The angels *do* appear to have had the ability to "show up" or not show up at different times, so that Peter and John don't (it sounds like) see any angels at all, whereas a short time later (we don't know exactly how long) Mary Magdalene looks into the same tomb and sees two angels. This needn't be a telepathic matter, even. Being supernatural beings, or beings (like aliens) that operate according to their own nature that is unfamiliar to us, they could have the equivalent of a "cloaking device" or be able to disappear and reappear at will.

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    1. Yes, that's a good simple point. That angels were seen by some witnesses in the cemetery doesn't imply that they were continuously present there. If one or two angels were seen by some witnesses inside the tomb, that doesn't entail that they sat in the tomb for hours. They might appear just to be seen by a particular witness, then disappear.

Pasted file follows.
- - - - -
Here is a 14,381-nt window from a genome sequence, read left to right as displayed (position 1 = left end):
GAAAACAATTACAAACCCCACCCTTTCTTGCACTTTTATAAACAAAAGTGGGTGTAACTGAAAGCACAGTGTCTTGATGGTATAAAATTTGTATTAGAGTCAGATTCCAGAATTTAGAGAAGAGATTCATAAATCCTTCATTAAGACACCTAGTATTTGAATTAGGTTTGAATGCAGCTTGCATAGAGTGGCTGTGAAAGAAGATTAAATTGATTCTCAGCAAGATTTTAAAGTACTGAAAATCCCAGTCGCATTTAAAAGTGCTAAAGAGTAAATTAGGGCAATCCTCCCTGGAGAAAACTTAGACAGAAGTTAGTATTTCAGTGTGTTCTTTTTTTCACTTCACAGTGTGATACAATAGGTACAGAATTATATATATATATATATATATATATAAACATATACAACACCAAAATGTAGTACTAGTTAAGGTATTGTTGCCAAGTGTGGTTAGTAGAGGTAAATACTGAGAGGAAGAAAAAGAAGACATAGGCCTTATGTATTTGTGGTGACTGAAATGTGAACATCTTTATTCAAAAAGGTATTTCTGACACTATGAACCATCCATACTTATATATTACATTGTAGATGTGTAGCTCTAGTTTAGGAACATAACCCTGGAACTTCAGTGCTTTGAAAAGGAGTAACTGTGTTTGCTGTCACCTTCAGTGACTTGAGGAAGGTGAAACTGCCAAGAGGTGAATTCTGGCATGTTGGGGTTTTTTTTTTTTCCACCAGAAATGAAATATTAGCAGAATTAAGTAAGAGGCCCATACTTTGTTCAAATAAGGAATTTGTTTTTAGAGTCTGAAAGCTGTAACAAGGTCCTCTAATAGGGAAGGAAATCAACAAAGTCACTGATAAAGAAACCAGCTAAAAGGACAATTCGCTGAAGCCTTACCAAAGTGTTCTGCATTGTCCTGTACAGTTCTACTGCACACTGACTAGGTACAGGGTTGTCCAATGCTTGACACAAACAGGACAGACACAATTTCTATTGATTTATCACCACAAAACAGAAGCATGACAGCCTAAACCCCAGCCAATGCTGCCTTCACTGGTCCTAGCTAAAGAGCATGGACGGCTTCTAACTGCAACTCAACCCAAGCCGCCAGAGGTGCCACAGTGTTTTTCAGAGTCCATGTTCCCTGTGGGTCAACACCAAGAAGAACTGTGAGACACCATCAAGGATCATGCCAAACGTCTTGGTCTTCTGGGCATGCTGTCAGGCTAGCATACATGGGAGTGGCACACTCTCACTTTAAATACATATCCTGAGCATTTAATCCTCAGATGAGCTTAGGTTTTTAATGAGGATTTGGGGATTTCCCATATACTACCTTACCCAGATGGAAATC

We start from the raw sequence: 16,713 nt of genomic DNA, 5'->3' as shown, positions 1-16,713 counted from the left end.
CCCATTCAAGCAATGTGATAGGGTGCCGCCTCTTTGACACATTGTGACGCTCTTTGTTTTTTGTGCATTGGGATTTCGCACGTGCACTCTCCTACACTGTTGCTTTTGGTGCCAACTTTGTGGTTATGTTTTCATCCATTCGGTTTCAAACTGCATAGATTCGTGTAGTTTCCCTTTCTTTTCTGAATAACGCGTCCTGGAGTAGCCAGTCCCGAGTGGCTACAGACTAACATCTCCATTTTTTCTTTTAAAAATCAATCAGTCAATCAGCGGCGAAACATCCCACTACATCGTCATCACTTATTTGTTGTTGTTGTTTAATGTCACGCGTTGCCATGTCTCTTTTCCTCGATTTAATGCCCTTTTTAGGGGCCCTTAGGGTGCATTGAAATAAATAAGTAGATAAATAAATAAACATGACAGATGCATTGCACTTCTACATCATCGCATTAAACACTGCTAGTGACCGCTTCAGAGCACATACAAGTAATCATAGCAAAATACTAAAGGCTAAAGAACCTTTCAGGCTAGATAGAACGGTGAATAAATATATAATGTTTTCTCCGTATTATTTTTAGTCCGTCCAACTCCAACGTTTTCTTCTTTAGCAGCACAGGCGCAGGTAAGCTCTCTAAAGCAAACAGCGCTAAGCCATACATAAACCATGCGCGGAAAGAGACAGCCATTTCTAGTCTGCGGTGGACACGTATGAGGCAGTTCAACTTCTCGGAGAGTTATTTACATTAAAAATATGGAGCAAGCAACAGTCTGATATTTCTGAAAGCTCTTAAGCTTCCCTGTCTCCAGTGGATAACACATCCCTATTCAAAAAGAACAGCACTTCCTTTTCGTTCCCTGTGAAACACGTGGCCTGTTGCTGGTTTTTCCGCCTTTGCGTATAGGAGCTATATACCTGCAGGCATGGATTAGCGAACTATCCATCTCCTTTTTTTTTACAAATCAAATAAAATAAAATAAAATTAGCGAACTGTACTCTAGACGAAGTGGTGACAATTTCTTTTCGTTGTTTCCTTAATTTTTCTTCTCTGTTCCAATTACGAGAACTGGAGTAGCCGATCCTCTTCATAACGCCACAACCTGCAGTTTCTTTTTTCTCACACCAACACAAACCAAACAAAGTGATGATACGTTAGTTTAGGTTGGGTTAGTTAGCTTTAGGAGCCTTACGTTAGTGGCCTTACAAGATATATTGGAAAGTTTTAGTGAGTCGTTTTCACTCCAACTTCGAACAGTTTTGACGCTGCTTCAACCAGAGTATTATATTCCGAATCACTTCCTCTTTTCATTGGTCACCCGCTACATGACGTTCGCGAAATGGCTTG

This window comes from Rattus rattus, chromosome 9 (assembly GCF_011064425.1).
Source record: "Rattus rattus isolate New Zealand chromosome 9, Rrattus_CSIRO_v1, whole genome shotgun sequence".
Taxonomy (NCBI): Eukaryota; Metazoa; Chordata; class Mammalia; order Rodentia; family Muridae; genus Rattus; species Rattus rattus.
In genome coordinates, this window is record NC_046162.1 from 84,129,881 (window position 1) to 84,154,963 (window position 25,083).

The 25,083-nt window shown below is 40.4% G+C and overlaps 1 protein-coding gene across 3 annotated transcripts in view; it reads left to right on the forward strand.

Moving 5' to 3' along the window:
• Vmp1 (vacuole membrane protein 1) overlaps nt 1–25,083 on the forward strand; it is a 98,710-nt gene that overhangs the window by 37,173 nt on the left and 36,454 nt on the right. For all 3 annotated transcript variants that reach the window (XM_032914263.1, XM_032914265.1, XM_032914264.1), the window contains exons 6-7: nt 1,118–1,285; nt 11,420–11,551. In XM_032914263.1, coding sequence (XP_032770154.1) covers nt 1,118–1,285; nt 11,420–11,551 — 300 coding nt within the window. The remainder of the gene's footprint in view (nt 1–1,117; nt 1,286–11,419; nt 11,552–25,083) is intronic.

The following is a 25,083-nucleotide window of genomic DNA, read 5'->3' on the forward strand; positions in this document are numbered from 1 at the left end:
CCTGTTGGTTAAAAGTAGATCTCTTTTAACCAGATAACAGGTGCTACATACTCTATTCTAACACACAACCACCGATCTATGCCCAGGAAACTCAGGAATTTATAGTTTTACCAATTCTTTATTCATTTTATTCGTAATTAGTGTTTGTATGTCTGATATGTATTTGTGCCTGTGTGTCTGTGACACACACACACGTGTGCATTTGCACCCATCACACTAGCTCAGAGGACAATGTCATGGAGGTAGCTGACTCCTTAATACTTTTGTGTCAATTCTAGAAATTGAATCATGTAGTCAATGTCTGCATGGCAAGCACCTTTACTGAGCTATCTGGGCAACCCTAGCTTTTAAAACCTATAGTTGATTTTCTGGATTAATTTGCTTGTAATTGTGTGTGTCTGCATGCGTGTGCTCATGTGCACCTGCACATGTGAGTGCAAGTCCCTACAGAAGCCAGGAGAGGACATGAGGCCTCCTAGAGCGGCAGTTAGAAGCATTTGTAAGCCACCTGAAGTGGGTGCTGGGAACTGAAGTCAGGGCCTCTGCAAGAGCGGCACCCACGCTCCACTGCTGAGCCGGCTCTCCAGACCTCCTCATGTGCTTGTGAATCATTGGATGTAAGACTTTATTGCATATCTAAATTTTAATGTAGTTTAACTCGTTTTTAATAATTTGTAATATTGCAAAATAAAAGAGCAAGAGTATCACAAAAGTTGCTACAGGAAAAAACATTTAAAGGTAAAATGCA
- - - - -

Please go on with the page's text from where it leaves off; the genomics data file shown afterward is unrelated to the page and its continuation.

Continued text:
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  2. I agree with both Steve and Lydia. I've thought along similar lines of what Steve wrote for a while, but hesitated to say it because it would seem ad hoc to non-believers.

    A possible example of the phenomenon is the case of the announcement of the birth of Messiah to the shepherds. At first it seems there's only a single angel who makes the announcement (Luke 2:9). But then immediately afterwards a HOST of angels appear (Luke 2:13). I think the host of angels were there all along, but only made themselves perceptible to the shepherds afterwards. I don't think they happened to just then arrive.

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  3. The reason it isn't ad hoc is because frankly, we don't know a whole lot about angels. Since these are records of some of the encounters between humans and angels, this is how we learn empirically what they are like, what they do and don't do, what powers they have, etc. Very much like aliens in a sci-fi novel. If an earthling encounters aliens and discovers that sometimes they seem to be there and others not, or that sometimes they are invisible and other times visible, no one says that this is ad hoc. Rather, the earthling says, "Oh, I guess that is what these aliens are like." Angels will certainly appear like aliens to us, because, if they exist at all, they are more powerful than the beings we usually deal with and because their portion of nature lies outside of our common experience. So we figure it out by observation and make guesses. The resurrection happens to be one of those opportunities for guessing.